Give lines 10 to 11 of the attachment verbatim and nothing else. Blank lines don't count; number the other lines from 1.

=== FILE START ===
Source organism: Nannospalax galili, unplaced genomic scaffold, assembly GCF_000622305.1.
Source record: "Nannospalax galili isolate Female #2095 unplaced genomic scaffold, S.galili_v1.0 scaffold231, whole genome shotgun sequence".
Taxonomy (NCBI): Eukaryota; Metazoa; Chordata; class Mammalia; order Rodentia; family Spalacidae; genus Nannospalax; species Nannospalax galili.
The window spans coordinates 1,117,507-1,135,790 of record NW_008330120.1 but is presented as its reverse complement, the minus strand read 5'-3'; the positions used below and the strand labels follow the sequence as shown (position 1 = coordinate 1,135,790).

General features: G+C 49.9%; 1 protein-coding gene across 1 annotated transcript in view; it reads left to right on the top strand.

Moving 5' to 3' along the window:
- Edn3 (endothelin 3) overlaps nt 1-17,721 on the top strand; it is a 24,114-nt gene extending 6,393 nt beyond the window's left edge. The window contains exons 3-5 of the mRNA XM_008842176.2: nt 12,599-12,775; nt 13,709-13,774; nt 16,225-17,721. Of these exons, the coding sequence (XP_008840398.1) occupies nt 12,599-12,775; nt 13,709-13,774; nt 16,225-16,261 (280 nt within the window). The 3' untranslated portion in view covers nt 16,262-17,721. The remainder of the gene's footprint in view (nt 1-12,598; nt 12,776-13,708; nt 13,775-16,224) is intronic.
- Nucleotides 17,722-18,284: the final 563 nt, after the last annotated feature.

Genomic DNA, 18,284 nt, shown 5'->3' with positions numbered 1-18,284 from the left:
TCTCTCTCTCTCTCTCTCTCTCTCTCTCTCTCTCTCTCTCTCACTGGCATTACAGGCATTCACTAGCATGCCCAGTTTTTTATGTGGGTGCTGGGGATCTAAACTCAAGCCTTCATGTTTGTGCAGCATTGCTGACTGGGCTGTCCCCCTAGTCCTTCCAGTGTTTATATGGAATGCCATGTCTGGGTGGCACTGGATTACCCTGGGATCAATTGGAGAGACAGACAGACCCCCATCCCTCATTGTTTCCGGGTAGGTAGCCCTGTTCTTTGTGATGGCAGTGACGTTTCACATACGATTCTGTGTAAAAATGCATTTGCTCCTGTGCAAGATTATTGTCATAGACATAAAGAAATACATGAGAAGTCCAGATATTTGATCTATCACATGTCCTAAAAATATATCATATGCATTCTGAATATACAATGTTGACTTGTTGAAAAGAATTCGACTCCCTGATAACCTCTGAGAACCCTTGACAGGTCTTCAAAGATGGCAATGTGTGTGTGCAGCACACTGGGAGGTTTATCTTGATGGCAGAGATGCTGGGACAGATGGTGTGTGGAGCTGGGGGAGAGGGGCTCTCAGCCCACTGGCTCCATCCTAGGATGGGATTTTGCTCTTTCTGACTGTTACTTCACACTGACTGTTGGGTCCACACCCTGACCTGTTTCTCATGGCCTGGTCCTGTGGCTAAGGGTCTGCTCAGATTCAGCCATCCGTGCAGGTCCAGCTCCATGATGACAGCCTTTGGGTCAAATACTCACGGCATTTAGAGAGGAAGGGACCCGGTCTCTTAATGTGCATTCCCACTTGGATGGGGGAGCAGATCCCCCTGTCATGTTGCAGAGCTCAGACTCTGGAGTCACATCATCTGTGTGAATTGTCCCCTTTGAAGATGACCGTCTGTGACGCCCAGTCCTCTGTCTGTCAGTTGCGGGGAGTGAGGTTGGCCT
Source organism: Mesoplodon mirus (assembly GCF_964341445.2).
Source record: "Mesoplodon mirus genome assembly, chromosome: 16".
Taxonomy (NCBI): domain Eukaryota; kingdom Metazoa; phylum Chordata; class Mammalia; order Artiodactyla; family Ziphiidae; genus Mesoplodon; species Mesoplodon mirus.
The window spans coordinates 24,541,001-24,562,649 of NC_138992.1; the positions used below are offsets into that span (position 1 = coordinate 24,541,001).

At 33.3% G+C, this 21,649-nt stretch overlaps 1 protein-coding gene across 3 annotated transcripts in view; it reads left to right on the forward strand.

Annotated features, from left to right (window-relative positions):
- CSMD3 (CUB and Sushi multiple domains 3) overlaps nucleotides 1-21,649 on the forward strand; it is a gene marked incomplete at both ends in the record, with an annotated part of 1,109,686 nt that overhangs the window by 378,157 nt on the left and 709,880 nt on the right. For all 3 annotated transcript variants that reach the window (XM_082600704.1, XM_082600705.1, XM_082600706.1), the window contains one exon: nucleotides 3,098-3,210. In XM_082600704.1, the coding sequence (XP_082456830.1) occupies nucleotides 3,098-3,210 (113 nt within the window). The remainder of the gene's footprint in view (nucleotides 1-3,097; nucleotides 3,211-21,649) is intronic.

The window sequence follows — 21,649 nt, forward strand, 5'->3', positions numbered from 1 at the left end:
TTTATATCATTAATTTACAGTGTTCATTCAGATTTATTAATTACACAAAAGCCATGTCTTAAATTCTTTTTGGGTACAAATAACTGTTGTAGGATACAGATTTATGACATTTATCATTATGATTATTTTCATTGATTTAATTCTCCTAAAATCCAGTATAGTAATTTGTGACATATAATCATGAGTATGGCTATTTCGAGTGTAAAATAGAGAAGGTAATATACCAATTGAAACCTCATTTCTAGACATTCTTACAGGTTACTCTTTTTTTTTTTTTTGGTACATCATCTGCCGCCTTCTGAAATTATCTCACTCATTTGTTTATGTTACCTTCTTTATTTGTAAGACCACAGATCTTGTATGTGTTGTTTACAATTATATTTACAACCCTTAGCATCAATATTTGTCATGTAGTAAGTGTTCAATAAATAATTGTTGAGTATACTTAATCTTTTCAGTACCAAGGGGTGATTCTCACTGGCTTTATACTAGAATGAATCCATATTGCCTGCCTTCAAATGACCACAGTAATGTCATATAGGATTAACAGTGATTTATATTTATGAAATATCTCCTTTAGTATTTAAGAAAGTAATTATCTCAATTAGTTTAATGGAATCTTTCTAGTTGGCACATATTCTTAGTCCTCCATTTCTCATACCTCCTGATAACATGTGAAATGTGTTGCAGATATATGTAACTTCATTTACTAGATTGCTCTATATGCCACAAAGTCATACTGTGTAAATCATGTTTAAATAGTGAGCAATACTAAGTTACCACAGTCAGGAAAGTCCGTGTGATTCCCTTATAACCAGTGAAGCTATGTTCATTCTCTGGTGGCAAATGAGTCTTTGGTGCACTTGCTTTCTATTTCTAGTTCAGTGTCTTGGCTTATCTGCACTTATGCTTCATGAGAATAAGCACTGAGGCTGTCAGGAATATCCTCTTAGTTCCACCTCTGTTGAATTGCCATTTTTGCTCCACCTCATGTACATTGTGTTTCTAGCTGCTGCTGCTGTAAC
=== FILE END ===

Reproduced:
TCTCTCTCTCTCTCTCTCTCTCTCTCTCTCTCTCTCTCTCTCACTGGCATTACAGGCATTCACTAGCATGCCCAGTTTTTTATGTGGGTGCTGGGGATCTAAACTCAAGCCTTCATGTTTGTGCAGCATTGCTGACTGGGCTGTCCCCCTAGTCCTTCCAGTGTTTATATGGAATGCCATGTCTGGGTGGCACTGGATTACCCTGGGATCAATTGGAGAGACAGACAGACCCCCATCCCTCATTGTTTCCGGGTAGGTAGCCCTGTTCTTTGTGATGGCAGTGACGTTTCACATACGATTCTGTGTAAAAATGCATTTGCTCCTGTGCAAGATTATTGTCATAGACATAAAGAAATACATGAGAAGTCCAGATATTTGATCTATCACATGTCCTAAAAATATATCATATGCATTCTGAATATACAATGTTGACTTGTTGAAAAGAATTCGACTCCCTGATAACCTCTGAGAACCCTTGACAGGTCTTCAAAGATGGCAATGTGTGTGTGCAGCACACTGGGAGGTTTATCTTGATGGCAGAGATGCTGGGACAGATGGTGTGTGGAGCTGGGGGAGAGGGGCTCTCAGCCCACTGGCTCCATCCTAGGATGGGATTTTGCTCTTTCTGACTGTTACTTCACACTGACTGTTGGGTCCACACCCTGACCTGTTTCTCATGGCCTGGTCCTGTGGCTAAGGGTCTGCTCAGATTCAGCCATCCGTGCAGGTCCAGCTCCATGATGACAGCCTTTGGGTCAAATACTCACGGCATTTAGAGAGGAAGGGACCCGGTCTCTTAATGTGCATTCCCACTTGGATGGGGGAGCAGATCCCCCTGTCATGTTGCAGAGCTCAGACTCTGGAGTCACATCATCTGTGTGAATTGTCCCCTTTGAAGATGACCGTCTGTGACGCCCAGTCCTCTGTCTGTCAGTTGCGGGGAGTGAGGTTGGCCT
Source organism: Mesoplodon mirus (assembly GCF_964341445.2).